The rejection of 'too costly' Abiraterone by the drug approval body prompts a debate about how the value of treatment is measured.
Usually May and June provide a breathing space for hospital staff - but figures show that is not the case this year.
ITV News reveals the number of people being dealt with at A&E within four hours has deteriorated after an unexpected rise in demand.
A terminal cancer sufferer from Derbyshire has condemned the decision by the NHS drugs watchdog to withdraw the use of the drug Kadcyla to fight the disease on the grounds of cost.
The drug, which can add months to the life of women dying of breast cancer, costs £90,000 for a course of treatment.
The National Institute for Health and Care Excellence (Nice) said the drug was too expensive to recommend for widespread use in the health service.
Hayley Kalinins, from Borrowash, said: "How can they put a price on anybody's life?
"They do need to bring the cost of the drug down - that is obvious to everybody.
"It's been the miracle drug (for me). I've undergone four different types of chemotherapy before starting this drug.
"I've been on this drug for 18 weeks and experienced very minimal side effects from it, enabling me to have good family times with the four children."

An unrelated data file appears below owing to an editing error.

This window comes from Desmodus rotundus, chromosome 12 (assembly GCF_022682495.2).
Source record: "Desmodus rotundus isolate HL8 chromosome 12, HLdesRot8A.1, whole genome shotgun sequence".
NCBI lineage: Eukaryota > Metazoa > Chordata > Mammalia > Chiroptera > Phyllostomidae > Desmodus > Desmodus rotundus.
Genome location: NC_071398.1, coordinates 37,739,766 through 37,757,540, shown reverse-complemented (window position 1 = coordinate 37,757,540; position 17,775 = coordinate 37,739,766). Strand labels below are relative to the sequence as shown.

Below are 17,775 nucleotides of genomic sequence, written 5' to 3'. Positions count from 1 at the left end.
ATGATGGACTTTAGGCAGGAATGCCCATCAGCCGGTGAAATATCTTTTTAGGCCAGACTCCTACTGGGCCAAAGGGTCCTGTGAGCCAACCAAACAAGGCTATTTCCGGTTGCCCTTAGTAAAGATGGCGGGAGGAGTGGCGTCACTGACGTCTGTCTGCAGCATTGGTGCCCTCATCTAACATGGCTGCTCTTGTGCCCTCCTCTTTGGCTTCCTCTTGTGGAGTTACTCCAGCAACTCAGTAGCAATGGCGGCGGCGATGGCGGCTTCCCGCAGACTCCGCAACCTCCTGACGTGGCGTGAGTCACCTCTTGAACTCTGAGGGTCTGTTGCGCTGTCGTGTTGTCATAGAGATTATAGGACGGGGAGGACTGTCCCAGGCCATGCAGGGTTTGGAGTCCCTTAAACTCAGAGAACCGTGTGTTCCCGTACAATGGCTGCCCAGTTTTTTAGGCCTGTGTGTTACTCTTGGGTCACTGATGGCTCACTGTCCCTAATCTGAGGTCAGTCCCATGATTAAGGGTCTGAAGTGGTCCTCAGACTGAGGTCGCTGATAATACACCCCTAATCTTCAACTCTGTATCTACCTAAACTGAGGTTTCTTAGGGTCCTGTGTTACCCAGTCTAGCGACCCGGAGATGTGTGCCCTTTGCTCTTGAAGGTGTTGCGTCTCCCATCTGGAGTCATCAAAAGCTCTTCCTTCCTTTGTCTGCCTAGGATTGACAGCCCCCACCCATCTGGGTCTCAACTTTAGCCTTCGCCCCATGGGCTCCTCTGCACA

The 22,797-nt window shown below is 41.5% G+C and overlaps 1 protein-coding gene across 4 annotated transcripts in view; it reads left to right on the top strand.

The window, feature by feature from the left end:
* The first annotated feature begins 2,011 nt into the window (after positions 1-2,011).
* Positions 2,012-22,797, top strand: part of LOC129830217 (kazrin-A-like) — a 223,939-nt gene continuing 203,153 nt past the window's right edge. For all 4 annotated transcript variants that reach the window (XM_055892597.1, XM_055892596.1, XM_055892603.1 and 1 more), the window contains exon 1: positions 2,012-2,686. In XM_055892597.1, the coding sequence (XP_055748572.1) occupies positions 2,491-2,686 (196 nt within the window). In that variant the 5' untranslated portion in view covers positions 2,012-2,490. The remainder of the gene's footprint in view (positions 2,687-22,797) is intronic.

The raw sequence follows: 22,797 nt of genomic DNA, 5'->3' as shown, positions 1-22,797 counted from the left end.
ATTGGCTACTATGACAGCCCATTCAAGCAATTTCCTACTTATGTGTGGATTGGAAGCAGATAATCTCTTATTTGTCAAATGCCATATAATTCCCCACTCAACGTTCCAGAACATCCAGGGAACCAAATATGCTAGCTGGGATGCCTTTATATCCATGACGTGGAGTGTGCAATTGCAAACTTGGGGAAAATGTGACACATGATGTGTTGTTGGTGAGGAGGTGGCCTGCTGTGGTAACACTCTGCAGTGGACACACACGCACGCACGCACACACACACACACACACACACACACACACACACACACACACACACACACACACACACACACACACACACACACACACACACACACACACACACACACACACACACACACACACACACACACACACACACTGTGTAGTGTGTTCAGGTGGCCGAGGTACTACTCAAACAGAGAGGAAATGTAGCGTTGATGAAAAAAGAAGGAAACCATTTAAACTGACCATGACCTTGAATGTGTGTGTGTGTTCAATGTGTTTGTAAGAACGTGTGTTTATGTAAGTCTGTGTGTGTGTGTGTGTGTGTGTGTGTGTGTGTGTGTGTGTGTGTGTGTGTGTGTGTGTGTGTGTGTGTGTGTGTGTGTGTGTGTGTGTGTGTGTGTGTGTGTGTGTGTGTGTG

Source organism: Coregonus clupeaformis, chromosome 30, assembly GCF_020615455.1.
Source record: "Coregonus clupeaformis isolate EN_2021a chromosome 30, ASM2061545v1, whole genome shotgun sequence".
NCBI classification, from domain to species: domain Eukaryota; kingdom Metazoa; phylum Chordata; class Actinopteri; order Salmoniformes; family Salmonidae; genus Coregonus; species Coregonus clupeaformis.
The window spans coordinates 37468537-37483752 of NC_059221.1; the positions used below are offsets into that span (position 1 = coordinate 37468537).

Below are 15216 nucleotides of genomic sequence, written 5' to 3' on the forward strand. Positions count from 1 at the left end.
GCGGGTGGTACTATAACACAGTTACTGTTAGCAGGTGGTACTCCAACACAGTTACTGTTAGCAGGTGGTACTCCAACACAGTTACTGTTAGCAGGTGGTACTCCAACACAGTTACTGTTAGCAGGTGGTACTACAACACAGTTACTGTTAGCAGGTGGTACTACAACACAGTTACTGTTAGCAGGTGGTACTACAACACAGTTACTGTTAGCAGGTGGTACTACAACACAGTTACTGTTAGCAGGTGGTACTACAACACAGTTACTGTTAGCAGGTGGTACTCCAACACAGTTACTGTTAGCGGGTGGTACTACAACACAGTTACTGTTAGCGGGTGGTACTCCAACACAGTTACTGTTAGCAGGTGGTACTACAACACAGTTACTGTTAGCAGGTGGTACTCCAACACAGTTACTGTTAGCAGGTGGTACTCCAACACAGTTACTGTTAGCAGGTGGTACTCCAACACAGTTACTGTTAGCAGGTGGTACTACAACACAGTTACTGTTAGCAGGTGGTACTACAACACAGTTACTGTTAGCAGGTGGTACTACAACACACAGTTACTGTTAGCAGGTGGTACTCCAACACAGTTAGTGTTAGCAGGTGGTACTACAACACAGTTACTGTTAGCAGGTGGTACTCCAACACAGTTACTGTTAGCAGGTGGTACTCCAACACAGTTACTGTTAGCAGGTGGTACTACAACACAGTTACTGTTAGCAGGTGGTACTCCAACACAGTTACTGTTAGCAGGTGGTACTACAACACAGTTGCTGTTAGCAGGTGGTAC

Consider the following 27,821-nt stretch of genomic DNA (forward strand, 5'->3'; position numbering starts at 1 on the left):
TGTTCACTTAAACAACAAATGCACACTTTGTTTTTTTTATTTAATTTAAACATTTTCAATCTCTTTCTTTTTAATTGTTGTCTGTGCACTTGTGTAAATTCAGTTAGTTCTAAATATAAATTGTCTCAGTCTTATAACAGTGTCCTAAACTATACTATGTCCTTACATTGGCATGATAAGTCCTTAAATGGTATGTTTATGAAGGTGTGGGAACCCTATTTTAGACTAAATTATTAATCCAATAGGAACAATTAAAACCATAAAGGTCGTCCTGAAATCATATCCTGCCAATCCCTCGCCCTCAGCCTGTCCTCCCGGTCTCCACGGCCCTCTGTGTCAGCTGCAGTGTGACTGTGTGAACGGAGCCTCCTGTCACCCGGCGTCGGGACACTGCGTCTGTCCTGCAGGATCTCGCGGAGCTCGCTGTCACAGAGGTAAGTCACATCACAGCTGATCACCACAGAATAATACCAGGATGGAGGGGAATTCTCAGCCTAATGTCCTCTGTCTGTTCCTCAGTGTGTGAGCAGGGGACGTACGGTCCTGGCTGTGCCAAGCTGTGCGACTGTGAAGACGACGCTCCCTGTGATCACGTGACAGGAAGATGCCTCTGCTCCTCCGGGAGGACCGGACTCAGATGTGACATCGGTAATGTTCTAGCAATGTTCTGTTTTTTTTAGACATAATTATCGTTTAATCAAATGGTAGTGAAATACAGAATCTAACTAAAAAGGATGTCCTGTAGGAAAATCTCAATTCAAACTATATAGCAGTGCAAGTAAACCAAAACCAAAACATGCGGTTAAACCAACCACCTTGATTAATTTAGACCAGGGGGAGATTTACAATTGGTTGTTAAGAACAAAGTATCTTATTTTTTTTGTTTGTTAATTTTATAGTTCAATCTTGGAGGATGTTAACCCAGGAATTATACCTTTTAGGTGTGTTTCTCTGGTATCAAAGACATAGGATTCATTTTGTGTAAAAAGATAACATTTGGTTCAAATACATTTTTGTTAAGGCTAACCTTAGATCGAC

The manufacturer of a breast cancer drug which has been deemed "too expensive" to be offered by the NHS has hit back at the decision.
Dr Jayson Dallas, general manager of Roche Products Limited, declared it "an incredible injustice."
– Dr Jayson Dallas
Despite Roche offering a significant discount, we are once again disappointed that Nice has not shown any flexibility on access to Kadcyla.
Refusing patients access to this drug is an incredible injustice and tantamount to turning the clock back in cancer research and development. We plan to appeal this decision.
The manufacturer of a breast cancer drug that offers a last hope to patients could have been "more flexible" to help make the drug affordable for the NHS, a health service boss said.
Sir Andrew Dillon, chief executive of the NHS financial watchdog Nice, which has ruled Kadcyla is too expensive for NHS use, said:
– Sir Andrew Dillon
Although Roche proposed a discount to the full list price of Kadcyla, it made little difference to its value for money, leaving it well above the top of our specially extended range of cost effectiveness for cancer drugs.
We are really disappointed that Roche were not able to demonstrate more flexibility to help us make a positive recommendation. The company is well aware that we could not have recommend Kadcyla at the price it proposed.
The NHS will not offer a drug that gives patients with advanced breast cancer a last hope because it is too expensive.
Women with HER2-positive breast cancer, which has spread to other parts of their body and has not responded to initial treatment, can see their lives extended by around six months by Kadcyla.
However, the National Institute for Health and Care Excellence (Nice) has ruled that at around £90,000 per patient, the drug is too expensive to recommend for widespread use in the health service.